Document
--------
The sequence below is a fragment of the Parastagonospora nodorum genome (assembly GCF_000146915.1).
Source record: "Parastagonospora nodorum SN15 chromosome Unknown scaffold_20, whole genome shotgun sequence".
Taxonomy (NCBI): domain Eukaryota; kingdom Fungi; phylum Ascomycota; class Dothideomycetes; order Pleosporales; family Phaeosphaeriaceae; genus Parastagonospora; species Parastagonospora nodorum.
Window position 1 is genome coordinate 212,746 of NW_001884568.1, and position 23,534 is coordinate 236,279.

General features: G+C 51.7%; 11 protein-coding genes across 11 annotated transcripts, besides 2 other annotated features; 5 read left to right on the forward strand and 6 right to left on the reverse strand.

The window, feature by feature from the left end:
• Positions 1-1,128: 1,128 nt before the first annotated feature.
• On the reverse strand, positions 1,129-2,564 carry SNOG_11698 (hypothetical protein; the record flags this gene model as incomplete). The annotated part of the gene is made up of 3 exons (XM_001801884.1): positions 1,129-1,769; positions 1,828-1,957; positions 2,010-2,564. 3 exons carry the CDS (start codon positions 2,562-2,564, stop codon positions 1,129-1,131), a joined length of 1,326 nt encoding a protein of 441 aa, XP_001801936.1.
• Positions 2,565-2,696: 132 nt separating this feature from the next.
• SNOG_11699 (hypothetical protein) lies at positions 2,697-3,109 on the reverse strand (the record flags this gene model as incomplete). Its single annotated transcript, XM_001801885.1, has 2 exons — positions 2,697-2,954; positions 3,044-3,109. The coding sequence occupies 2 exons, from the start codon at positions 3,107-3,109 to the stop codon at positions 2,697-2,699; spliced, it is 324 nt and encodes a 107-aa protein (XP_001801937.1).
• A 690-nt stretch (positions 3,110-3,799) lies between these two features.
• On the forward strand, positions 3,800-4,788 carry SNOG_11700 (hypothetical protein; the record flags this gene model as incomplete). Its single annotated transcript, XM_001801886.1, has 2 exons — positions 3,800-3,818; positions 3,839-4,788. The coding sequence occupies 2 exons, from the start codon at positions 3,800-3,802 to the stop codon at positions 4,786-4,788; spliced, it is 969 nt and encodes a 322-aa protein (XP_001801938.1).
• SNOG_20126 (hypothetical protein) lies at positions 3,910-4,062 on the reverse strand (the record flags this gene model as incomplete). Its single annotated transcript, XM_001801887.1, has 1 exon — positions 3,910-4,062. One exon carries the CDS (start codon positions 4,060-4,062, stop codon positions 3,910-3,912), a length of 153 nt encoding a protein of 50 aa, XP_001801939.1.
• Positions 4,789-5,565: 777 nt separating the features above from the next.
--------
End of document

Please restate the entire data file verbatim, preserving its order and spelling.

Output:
The sequence below is a fragment of the Parastagonospora nodorum genome (assembly GCF_000146915.1).
Source record: "Parastagonospora nodorum SN15 chromosome Unknown scaffold_20, whole genome shotgun sequence".
Taxonomy (NCBI): domain Eukaryota; kingdom Fungi; phylum Ascomycota; class Dothideomycetes; order Pleosporales; family Phaeosphaeriaceae; genus Parastagonospora; species Parastagonospora nodorum.
Window position 1 is genome coordinate 212,746 of NW_001884568.1, and position 23,534 is coordinate 236,279.

General features: G+C 51.7%; 11 protein-coding genes across 11 annotated transcripts, besides 2 other annotated features; 5 read left to right on the forward strand and 6 right to left on the reverse strand.

The window, feature by feature from the left end:
• Positions 1-1,128: 1,128 nt before the first annotated feature.
• On the reverse strand, positions 1,129-2,564 carry SNOG_11698 (hypothetical protein; the record flags this gene model as incomplete). The annotated part of the gene is made up of 3 exons (XM_001801884.1): positions 1,129-1,769; positions 1,828-1,957; positions 2,010-2,564. 3 exons carry the CDS (start codon positions 2,562-2,564, stop codon positions 1,129-1,131), a joined length of 1,326 nt encoding a protein of 441 aa, XP_001801936.1.
• Positions 2,565-2,696: 132 nt separating this feature from the next.
• SNOG_11699 (hypothetical protein) lies at positions 2,697-3,109 on the reverse strand (the record flags this gene model as incomplete). Its single annotated transcript, XM_001801885.1, has 2 exons — positions 2,697-2,954; positions 3,044-3,109. The coding sequence occupies 2 exons, from the start codon at positions 3,107-3,109 to the stop codon at positions 2,697-2,699; spliced, it is 324 nt and encodes a 107-aa protein (XP_001801937.1).
• A 690-nt stretch (positions 3,110-3,799) lies between these two features.
• On the forward strand, positions 3,800-4,788 carry SNOG_11700 (hypothetical protein; the record flags this gene model as incomplete). Its single annotated transcript, XM_001801886.1, has 2 exons — positions 3,800-3,818; positions 3,839-4,788. The coding sequence occupies 2 exons, from the start codon at positions 3,800-3,802 to the stop codon at positions 4,786-4,788; spliced, it is 969 nt and encodes a 322-aa protein (XP_001801938.1).
• SNOG_20126 (hypothetical protein) lies at positions 3,910-4,062 on the reverse strand (the record flags this gene model as incomplete). Its single annotated transcript, XM_001801887.1, has 1 exon — positions 3,910-4,062. One exon carries the CDS (start codon positions 4,060-4,062, stop codon positions 3,910-3,912), a length of 153 nt encoding a protein of 50 aa, XP_001801939.1.
• Positions 4,789-5,565: 777 nt separating the features above from the next.